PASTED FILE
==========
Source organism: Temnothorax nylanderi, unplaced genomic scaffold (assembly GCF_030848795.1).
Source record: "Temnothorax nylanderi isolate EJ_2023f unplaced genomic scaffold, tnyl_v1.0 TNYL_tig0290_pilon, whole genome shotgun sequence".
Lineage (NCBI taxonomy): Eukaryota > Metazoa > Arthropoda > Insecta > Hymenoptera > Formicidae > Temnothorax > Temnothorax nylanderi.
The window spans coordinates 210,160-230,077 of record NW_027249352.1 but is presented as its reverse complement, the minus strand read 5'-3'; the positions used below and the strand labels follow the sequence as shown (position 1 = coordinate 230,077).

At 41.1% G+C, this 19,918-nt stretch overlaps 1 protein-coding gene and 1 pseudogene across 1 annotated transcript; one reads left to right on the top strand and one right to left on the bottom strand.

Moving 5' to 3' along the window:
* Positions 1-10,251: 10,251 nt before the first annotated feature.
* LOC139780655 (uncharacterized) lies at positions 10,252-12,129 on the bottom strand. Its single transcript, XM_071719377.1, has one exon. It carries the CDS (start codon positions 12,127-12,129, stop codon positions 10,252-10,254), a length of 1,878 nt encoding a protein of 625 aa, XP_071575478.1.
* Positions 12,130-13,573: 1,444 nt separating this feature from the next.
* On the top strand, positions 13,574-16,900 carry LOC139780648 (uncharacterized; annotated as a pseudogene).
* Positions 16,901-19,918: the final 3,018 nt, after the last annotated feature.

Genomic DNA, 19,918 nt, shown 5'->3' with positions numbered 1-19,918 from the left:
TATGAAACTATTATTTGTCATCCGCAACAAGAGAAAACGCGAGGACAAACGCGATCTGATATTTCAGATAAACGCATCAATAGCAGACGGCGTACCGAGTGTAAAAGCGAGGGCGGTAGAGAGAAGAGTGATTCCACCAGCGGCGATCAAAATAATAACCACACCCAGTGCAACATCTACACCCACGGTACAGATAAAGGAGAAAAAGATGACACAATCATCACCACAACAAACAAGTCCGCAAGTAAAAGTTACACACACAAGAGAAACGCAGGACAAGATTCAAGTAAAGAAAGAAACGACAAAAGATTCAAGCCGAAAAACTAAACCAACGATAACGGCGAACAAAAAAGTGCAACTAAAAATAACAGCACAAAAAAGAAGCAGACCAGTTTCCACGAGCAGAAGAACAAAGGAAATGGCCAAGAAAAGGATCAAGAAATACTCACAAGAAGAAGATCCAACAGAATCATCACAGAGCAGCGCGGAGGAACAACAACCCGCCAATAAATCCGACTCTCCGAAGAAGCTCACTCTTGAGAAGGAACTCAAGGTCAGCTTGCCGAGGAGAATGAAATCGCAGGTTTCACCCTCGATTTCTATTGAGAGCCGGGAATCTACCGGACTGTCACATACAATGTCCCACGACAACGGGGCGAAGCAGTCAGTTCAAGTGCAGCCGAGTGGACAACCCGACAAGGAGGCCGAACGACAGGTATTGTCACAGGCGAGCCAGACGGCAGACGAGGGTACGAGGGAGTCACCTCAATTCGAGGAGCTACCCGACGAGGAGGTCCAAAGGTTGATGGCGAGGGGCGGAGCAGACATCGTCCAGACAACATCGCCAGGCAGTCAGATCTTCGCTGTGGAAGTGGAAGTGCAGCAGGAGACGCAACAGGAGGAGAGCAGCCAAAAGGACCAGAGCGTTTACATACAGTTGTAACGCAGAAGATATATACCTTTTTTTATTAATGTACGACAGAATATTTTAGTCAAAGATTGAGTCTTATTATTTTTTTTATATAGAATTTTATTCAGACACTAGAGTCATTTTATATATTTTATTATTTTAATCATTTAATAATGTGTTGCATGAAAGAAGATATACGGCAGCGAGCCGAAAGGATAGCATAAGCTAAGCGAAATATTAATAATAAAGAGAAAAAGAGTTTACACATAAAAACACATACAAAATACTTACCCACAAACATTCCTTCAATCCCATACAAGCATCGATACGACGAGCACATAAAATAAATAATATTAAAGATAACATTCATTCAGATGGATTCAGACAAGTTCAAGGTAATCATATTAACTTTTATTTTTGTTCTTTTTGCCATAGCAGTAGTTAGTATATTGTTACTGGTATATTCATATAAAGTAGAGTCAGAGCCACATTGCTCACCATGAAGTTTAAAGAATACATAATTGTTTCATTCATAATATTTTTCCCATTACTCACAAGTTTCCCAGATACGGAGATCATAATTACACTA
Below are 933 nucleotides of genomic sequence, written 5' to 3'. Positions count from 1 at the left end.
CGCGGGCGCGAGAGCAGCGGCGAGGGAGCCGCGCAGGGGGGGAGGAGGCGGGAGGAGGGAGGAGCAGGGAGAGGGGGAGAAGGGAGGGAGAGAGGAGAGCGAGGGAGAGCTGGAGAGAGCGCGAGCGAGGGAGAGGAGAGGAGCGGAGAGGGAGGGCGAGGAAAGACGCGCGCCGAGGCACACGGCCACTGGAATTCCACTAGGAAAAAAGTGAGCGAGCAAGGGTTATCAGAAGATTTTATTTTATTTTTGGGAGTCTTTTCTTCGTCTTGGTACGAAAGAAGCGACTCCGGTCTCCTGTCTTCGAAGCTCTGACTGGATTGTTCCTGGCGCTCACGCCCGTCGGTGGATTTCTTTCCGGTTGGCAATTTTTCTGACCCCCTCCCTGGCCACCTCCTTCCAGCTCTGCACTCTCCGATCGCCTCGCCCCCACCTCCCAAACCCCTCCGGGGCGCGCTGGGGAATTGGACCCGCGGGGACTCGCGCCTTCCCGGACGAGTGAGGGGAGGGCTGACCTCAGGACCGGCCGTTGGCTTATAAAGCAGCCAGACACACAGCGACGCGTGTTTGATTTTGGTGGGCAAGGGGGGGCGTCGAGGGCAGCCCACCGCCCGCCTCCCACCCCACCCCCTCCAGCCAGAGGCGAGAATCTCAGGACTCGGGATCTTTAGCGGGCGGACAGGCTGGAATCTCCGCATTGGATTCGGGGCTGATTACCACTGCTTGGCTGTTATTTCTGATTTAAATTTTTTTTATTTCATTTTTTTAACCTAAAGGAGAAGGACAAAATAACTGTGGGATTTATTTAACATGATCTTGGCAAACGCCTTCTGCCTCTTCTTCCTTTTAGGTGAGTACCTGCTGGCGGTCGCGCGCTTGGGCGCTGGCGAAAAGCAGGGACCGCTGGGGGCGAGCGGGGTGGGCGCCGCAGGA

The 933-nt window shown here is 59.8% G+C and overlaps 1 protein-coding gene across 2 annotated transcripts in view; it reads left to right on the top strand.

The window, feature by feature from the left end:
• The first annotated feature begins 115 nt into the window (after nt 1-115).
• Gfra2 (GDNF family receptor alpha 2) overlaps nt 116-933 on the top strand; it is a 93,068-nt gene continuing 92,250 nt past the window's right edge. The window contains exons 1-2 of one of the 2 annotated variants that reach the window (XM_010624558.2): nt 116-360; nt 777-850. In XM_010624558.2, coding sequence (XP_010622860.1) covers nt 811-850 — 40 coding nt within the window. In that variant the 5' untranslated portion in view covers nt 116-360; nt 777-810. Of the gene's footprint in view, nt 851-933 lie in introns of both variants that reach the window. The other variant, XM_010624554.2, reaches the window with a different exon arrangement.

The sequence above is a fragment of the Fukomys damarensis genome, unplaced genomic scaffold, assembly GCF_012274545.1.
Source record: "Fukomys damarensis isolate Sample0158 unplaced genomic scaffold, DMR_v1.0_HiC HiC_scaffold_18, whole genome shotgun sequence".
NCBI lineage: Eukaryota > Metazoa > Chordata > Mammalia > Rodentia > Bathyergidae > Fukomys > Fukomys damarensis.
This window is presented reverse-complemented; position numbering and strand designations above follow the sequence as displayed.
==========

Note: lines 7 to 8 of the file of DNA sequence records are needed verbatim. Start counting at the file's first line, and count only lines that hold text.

* Positions 1-10,251: 10,251 nt before the first annotated feature.
* LOC139780655 (uncharacterized) lies at positions 10,252-12,129 on the bottom strand. Its single transcript, XM_071719377.1, has one exon. It carries the CDS (start codon positions 12,127-12,129, stop codon positions 10,252-10,254), a length of 1,878 nt encoding a protein of 625 aa, XP_071575478.1.